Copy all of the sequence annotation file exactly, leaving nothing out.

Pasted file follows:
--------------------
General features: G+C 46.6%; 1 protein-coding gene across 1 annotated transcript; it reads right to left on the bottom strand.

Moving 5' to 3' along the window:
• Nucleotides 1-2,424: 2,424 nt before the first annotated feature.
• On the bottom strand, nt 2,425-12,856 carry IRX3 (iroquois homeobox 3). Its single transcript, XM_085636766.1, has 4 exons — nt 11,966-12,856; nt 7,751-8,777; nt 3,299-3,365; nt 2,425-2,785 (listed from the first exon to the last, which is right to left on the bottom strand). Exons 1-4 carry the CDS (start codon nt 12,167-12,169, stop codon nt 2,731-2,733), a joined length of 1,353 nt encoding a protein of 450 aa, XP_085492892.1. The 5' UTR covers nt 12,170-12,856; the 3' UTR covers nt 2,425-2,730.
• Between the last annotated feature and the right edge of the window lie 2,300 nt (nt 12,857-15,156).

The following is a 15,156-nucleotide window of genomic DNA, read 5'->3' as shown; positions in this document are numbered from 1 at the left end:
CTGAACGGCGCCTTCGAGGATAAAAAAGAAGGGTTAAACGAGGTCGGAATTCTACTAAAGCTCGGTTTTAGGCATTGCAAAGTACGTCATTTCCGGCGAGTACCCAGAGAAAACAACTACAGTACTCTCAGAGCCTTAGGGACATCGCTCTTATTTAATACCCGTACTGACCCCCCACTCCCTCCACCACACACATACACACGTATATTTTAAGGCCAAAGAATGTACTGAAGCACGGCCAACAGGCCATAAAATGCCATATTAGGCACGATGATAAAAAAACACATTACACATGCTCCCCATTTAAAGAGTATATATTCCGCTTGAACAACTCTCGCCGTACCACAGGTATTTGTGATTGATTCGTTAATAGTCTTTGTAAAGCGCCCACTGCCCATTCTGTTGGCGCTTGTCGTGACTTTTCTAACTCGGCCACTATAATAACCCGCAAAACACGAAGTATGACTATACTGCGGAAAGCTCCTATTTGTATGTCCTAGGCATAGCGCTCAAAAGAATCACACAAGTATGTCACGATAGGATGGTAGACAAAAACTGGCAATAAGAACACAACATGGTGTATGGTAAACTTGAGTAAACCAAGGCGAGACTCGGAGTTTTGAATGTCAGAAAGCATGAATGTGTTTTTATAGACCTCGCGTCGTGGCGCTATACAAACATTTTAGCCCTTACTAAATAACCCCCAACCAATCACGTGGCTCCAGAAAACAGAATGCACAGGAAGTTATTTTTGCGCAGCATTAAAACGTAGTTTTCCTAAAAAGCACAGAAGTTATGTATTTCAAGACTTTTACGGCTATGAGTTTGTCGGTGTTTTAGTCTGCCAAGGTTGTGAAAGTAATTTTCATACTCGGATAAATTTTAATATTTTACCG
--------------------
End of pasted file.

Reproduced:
General features: G+C 46.6%; 1 protein-coding gene across 1 annotated transcript; it reads right to left on the bottom strand.

Moving 5' to 3' along the window:
• Nucleotides 1-2,424: 2,424 nt before the first annotated feature.
• On the bottom strand, nt 2,425-12,856 carry IRX3 (iroquois homeobox 3). Its single transcript, XM_085636766.1, has 4 exons — nt 11,966-12,856; nt 7,751-8,777; nt 3,299-3,365; nt 2,425-2,785 (listed from the first exon to the last, which is right to left on the bottom strand). Exons 1-4 carry the CDS (start codon nt 12,167-12,169, stop codon nt 2,731-2,733), a joined length of 1,353 nt encoding a protein of 450 aa, XP_085492892.1. The 5' UTR covers nt 12,170-12,856; the 3' UTR covers nt 2,425-2,730.
• Between the last annotated feature and the right edge of the window lie 2,300 nt (nt 12,857-15,156).

The following is a 15,156-nucleotide window of genomic DNA, read 5'->3' as shown; positions in this document are numbered from 1 at the left end:
CTGAACGGCGCCTTCGAGGATAAAAAAGAAGGGTTAAACGAGGTCGGAATTCTACTAAAGCTCGGTTTTAGGCATTGCAAAGTACGTCATTTCCGGCGAGTACCCAGAGAAAACAACTACAGTACTCTCAGAGCCTTAGGGACATCGCTCTTATTTAATACCCGTACTGACCCCCCACTCCCTCCACCACACACATACACACGTATATTTTAAGGCCAAAGAATGTACTGAAGCACGGCCAACAGGCCATAAAATGCCATATTAGGCACGATGATAAAAAAACACATTACACATGCTCCCCATTTAAAGAGTATATATTCCGCTTGAACAACTCTCGCCGTACCACAGGTATTTGTGATTGATTCGTTAATAGTCTTTGTAAAGCGCCCACTGCCCATTCTGTTGGCGCTTGTCGTGACTTTTCTAACTCGGCCACTATAATAACCCGCAAAACACGAAGTATGACTATACTGCGGAAAGCTCCTATTTGTATGTCCTAGGCATAGCGCTCAAAAGAATCACACAAGTATGTCACGATAGGATGGTAGACAAAAACTGGCAATAAGAACACAACATGGTGTATGGTAAACTTGAGTAAACCAAGGCGAGACTCGGAGTTTTGAATGTCAGAAAGCATGAATGTGTTTTTATAGACCTCGCGTCGTGGCGCTATACAAACATTTTAGCCCTTACTAAATAACCCCCAACCAATCACGTGGCTCCAGAAAACAGAATGCACAGGAAGTTATTTTTGCGCAGCATTAAAACGTAGTTTTCCTAAAAAGCACAGAAGTTATGTATTTCAAGACTTTTACGGCTATGAGTTTGTCGGTGTTTTAGTCTGCCAAGGTTGTGAAAGTAATTTTCATACTCGGATAAATTTTAATATTTTACCG